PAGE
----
I also use old gas in the cans in my car after about 6-8 months if it is still sitting around so keep from getting stale fuel. Then I refill the cans with fresh fuel. In the winter I have a backup generator so I buy about 10 gallons of fuel just in case we have an area wide power outage, which seems to be pretty common in my rural area. So far I’ve never had to redo a carb due to stale fuel and varnish in the carb.
I don’t know how much to trust this info, but I recently did some work on a lawnmower carb. I bought parts from one of my local small engine places - one of those places that’s been around forever & everyone trusts. The guy who sold me parts told me that none of the new small engine stuff is coming out able to handle ethanol and that nothing has changed. These parts were for a Honda mower so its possible he just meant these parts. But I was surprised as I was going by the assumption that all the new stuff can handle it now. He said to use one of the additives for ethanol fuels - didn’t matter which.
I’m willing to spend a few $ to try to be safe, but I wish I had a good definitive answer as to which of the additives I should use. My car dealer has one brand. My usual auto parts store has another. The guy who worked on the Mantis recommends another. The woman who has a weekly column in my newspaper recommends yet another and says it is the only one. Does anyone who reads this have a recommendation based on more than hearsay?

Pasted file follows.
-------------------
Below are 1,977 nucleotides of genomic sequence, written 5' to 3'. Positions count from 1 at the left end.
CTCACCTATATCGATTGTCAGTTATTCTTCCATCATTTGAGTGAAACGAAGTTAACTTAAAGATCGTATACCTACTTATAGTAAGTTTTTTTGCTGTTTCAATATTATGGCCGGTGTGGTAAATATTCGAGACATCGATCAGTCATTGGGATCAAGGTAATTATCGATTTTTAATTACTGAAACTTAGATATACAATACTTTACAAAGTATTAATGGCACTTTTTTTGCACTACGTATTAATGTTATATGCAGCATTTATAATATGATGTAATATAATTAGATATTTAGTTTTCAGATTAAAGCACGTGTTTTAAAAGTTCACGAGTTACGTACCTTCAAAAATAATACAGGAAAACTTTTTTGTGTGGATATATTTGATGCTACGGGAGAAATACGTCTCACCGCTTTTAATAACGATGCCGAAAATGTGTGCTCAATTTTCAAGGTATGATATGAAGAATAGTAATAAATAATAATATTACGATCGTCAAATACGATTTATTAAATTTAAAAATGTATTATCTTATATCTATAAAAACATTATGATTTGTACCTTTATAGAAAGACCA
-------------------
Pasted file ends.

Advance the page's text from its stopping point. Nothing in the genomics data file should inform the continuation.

Some of the guys in our fire company, by the way, went to a convention and came back with some very expensive gas that is said to contain no ethanol. In this case it may be worth it, because we want the chain saws and generators always ready to go, but you never know how long they will sit unused.
you got several …ACTUAL ANSWERS, read again.
dagosa told you what he uses.
uncleturbo told you what he uses.
and cigroller told you the advice he got, which I agree with, the brand doesn.t much matter when it’s all essentially the same stuff.
I’m reading these and learning in case I might need the additive.
But I haven’t yet.
My mower and weedeater are electric. I don’t have a generator, boat, chainsaw, atv, skido, dirt bike, or go kart.
The only potential old gas I have to pre-treat is in my 79 that I put gas into about once every two years.
In that I use the red Staybil and have had no problems.
I have a carbureted motorcycle and the guy who had it before me had to have the carbs rebuilt after letting it sit over a winter with ethanol containing gas in the tank.
I use Seafoam gas additive to help prevent this problem and my bike has been trouble free for 3 years, 2 of which were bad winters where it sat unused for 4 months and started right up come spring.
I am sure other additives will work as well, but even with ethanol free gas, you should add a treatment / stabilizer if you are going to let the carb sit for an extended period of time.
Ethanol can attack the rubber parts of older carbs. An additive from the parts store is the way to go.
Newer small engines seem to be made using gaskets and O rings that are immune to the ethanol. I rebuilt the carb on my own 8- year old lawnmower last year and it showed no deterioration of the elastomers.